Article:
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Clin Exp Immunol. 2000 Nov;122(2):186-91.

Role of IL-10 in invasive aspergillosis: increased resistance of IL-10 gene knockout mice to lethal systemic aspergillosis.

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Department of Medicine, Santa Clara Valley Medical Center and California Institute for Medical Research, San Jose 95128-2699, USA.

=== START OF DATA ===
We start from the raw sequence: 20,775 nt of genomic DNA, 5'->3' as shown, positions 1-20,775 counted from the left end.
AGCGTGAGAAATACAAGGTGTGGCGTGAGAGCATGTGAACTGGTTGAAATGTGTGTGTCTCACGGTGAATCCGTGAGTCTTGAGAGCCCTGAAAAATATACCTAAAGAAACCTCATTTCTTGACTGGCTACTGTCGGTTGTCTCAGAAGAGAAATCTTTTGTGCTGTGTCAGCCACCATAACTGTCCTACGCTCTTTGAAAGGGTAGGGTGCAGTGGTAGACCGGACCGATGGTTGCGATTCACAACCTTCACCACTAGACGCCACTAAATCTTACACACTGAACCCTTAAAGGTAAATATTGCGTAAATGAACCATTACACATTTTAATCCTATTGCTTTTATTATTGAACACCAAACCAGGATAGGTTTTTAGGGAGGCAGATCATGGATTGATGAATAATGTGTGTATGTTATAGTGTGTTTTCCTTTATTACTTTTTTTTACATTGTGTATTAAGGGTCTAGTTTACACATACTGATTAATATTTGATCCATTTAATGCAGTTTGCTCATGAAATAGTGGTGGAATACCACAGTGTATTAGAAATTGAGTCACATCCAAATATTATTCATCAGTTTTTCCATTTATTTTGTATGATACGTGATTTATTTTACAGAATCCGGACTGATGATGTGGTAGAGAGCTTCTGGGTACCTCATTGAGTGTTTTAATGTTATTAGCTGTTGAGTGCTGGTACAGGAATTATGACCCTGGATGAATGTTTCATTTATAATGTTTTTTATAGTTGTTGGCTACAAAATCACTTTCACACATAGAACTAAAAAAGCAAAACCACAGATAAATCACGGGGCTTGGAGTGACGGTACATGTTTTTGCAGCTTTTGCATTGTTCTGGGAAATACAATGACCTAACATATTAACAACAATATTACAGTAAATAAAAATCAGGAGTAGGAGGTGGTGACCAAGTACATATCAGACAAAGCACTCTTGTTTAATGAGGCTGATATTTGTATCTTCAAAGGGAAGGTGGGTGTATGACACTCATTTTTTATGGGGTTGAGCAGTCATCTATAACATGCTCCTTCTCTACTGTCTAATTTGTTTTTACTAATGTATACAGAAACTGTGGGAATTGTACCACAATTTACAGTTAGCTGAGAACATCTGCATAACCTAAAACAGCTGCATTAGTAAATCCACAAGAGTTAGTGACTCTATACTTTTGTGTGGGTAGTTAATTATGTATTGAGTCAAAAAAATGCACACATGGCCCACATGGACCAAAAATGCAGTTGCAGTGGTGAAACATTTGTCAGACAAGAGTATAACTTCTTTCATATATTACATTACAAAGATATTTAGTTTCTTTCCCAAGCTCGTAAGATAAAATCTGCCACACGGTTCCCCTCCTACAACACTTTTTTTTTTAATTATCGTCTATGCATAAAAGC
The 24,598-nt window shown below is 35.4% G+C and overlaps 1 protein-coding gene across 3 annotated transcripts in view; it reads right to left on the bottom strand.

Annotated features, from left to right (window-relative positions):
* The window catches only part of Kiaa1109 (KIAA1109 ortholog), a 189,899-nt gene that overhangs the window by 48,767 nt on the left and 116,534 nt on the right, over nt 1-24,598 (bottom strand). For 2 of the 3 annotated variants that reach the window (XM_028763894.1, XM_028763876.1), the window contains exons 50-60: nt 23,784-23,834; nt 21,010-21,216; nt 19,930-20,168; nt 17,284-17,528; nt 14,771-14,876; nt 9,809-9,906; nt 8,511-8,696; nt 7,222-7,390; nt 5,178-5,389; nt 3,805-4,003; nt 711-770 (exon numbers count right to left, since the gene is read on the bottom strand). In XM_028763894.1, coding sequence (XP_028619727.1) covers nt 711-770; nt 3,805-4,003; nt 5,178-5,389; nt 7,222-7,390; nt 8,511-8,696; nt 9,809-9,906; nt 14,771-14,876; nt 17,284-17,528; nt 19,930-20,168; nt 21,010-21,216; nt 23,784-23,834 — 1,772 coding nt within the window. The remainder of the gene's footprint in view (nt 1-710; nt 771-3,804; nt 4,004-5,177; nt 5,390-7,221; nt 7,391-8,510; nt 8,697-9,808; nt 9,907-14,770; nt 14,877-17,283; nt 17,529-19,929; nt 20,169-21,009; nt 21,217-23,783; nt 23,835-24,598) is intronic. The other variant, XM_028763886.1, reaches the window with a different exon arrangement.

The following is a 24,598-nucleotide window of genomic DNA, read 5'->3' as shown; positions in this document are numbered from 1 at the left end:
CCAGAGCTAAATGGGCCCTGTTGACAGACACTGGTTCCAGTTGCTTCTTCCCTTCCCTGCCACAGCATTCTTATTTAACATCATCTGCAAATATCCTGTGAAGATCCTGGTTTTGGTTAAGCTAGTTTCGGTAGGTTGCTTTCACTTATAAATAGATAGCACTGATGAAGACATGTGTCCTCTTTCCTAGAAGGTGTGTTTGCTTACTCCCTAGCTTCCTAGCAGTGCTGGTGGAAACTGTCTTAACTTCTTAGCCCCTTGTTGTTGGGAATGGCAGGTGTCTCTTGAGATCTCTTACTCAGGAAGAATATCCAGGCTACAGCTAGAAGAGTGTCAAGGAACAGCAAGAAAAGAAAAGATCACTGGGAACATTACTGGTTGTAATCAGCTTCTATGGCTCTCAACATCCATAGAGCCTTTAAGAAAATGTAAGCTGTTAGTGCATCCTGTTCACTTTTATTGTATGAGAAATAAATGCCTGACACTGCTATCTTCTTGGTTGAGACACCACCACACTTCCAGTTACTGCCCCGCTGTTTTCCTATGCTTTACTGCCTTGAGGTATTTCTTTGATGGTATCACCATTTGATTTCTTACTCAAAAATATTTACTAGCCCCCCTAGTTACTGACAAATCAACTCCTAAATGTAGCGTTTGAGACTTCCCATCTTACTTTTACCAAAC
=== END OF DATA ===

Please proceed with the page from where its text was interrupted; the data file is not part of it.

IL-10 is associated with a Th2 response, down-regulation of a Th1 response and macrophage activation. We assessed the role of IL-10 during systemic infection with Aspergillus fumigatus. Systemic aspergillosis was established in female C56B1/6 IL-10(-/-) (KO) and wild-type (WT) C57B1/6 mice by i.v. administration of 1 x 10(5)-6 x 10(5) conidia of A. fumigatus. In two experiments, KO survived longer than did WT (P < 0.001). Determination of fungal burdens in the kidneys and brain showed that KO carried significantly lower burdens in both organs than did WT on day 3 (P < 0.001). Semiquantitative histological analyses showed fewer inflammatory foci/mm2 in brain and kidneys of KO than WT (P < 0.03 and < 0.001, respectively) and that extent of infection and associated tissue injury were greater in WT. Although beneficial in some bacterial infections, exogenous IL-10 has been shown deleterious in models of fungal infection. Our data indicate IL-10 is deleterious during systemic aspergillosis infection, increasing the host susceptibility to lethal infection. We speculate this might be related to greater Th2 or lesser Th1 responses, or down-regulation of macrophage responses, in WT compared with KO.

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